Controversial Scottish brewer BrewDog has launched a 1.1% abv Nanny State ale in a stinging riposte to complaints over its 18.2% Tokyo stout.
BrewDog launched Britain's strongest beer Tokyo in August — sparking a furore from the health lobbyists. Drinks industry watchdog Portman Group is investigating a complaint against Tokyo made by Alcohol Focus Scotland.
BrewDog has been involved in a long running spat with Portman after it investigated, but later cleared, its three best selling beers — Riptide, Punk IPA and Hop Rocker — of breaching Portman's responsible marketing code earlier this year.
It hopes the launch of Nanny State will show its focus is on flavour rather than alcoholic strength.
"Anyone who knows BrewDog, knows beer, or anyone has more common sense than a common (or garden) gnome will know that the scathing and unrelenting criticism we faced was pretty unjustified," said BrewDog founder James Watt.
"If logic serves the same people who witch-hunted and publicly slated us should now offer us heartfelt support and public congratulations. However I fear that this, unfortunately, is an arena devoid of logic and reason."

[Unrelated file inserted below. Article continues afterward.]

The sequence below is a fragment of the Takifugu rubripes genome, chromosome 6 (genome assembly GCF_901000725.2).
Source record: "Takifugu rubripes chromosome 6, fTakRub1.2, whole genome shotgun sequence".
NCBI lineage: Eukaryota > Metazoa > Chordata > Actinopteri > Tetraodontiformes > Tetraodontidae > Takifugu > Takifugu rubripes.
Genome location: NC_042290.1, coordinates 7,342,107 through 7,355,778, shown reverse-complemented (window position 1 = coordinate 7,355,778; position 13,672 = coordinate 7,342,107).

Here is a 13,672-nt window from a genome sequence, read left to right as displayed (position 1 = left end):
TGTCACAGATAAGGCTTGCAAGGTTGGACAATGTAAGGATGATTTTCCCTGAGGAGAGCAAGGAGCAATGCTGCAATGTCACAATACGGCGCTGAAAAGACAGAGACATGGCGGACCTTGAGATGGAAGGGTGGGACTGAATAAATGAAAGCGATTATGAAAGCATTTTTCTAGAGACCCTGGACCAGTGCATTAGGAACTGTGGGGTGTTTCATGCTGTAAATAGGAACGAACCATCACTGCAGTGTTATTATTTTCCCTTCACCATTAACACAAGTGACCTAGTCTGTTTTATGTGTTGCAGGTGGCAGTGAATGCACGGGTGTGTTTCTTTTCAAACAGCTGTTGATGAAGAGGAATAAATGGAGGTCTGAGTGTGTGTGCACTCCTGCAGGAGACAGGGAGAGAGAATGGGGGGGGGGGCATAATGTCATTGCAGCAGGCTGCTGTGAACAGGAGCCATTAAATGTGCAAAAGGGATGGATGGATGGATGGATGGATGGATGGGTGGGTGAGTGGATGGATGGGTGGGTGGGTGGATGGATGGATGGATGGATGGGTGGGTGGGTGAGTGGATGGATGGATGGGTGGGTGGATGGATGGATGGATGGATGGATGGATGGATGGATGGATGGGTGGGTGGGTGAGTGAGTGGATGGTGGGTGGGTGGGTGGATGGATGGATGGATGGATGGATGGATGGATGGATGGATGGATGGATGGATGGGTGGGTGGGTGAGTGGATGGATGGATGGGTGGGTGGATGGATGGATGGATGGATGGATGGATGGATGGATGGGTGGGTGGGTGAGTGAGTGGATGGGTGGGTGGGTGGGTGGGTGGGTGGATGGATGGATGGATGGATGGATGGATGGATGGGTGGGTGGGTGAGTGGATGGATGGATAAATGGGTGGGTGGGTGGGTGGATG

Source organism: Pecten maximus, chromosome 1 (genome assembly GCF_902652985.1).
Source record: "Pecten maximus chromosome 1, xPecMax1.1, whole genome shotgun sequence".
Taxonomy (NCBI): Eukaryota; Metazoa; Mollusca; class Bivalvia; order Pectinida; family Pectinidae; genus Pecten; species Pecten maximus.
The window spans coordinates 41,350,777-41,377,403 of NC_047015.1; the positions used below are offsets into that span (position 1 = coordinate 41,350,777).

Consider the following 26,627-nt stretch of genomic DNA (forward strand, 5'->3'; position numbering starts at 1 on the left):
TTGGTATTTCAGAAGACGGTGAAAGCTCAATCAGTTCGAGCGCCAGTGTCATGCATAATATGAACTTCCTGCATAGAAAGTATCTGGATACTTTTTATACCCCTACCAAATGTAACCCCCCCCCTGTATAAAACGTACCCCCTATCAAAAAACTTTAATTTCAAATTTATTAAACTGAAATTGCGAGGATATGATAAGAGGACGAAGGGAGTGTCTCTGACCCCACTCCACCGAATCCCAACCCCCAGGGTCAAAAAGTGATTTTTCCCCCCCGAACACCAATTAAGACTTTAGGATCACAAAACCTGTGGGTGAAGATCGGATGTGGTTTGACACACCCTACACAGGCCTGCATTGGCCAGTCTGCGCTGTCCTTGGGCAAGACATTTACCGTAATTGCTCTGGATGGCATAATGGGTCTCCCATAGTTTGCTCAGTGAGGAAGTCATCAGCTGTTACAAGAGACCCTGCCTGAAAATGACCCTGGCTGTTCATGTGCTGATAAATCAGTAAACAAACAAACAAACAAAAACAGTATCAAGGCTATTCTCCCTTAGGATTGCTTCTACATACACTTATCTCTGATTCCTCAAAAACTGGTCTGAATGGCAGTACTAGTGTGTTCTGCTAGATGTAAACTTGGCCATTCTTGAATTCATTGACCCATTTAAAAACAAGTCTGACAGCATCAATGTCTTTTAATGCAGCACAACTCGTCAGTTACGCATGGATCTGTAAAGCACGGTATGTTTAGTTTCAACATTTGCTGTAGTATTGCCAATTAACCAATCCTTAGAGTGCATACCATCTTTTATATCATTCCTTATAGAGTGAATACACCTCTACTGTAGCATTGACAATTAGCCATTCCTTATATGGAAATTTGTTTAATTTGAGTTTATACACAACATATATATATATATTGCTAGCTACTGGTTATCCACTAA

Nanny State is mild imperial ale, which claims to contain more hops than any other beer brewed in the UK.
"It is an extraordinary little ale jammed full of all the brewer's favorite hops giving it as much body and mouthy feel as possible, ensuring that low strength does not translate into reduced flavour," said Watt.
"Nanny State, takes the low ABV hop-bomb concept to the next level and is so low in alcohol it is below the legal classification of beer and not strong enough to be subject to beer duty."
Nanny State is available in cask and bottles for £2.49.